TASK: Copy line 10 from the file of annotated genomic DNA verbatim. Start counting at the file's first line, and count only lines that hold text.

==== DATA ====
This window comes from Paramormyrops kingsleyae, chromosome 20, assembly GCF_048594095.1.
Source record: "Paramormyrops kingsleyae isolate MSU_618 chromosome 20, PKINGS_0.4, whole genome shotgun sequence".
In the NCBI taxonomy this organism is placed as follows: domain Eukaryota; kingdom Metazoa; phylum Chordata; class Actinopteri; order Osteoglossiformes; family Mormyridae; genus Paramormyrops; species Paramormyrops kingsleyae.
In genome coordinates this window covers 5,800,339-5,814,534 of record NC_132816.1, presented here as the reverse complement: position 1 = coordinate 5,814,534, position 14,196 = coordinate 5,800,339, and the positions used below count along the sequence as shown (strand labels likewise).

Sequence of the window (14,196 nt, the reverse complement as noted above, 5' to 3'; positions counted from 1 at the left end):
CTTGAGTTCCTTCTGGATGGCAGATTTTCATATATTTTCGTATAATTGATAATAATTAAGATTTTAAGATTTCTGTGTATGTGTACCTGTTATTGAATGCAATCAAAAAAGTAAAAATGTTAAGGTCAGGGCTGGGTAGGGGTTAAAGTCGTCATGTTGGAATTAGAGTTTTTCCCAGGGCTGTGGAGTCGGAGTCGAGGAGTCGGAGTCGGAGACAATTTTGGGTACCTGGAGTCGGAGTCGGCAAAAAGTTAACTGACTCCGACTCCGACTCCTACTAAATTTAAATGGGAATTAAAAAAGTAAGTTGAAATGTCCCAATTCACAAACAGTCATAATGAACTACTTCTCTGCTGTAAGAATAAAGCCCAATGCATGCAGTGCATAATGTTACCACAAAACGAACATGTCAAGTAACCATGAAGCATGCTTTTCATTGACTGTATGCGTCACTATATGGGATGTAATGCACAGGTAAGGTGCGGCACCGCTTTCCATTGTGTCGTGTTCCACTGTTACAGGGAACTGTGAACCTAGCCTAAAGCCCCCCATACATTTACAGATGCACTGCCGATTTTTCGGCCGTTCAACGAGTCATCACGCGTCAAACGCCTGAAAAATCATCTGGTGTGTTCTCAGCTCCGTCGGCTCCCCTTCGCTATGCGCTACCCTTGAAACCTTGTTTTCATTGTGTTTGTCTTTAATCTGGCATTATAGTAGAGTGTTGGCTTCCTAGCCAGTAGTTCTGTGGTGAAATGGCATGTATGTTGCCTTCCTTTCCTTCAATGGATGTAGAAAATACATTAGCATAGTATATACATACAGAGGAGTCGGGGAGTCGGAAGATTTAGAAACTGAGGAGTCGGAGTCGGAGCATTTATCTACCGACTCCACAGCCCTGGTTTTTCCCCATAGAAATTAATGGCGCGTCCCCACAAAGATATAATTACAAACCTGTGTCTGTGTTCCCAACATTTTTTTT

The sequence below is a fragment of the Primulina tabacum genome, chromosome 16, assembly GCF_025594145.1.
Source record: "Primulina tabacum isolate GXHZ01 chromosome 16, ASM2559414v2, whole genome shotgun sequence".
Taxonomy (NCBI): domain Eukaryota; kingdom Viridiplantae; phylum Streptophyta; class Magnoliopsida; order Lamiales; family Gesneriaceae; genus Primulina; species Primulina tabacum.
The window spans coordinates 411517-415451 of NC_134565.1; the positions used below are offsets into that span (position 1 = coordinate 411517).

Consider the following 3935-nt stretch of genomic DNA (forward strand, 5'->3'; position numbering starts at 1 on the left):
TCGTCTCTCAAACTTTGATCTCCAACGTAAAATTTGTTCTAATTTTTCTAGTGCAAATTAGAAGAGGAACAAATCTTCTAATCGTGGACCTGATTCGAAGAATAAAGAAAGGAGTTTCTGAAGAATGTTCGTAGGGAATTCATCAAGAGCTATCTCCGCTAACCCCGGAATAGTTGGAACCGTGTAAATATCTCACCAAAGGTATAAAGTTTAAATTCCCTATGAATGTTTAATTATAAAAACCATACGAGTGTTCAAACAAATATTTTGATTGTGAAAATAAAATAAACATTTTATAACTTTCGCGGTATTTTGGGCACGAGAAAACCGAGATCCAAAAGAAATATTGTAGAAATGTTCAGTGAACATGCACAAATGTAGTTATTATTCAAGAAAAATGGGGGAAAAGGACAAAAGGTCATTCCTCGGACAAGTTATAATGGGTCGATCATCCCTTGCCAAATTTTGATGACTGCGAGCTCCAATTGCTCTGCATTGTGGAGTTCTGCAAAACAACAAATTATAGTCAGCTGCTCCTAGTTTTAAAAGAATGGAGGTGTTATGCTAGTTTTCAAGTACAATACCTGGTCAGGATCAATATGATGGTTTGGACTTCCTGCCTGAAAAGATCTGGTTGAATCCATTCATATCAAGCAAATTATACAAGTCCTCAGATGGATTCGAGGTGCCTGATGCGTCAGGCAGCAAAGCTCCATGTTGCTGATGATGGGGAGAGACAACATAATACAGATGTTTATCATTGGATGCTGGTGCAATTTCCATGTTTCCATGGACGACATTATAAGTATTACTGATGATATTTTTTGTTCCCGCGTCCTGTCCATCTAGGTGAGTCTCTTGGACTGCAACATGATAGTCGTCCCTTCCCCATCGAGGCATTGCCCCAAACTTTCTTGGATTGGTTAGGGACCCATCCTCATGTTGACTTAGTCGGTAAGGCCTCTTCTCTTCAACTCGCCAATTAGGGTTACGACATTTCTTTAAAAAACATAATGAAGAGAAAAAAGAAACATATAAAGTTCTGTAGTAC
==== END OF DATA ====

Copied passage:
The window spans coordinates 411517-415451 of NC_134565.1; the positions used below are offsets into that span (position 1 = coordinate 411517).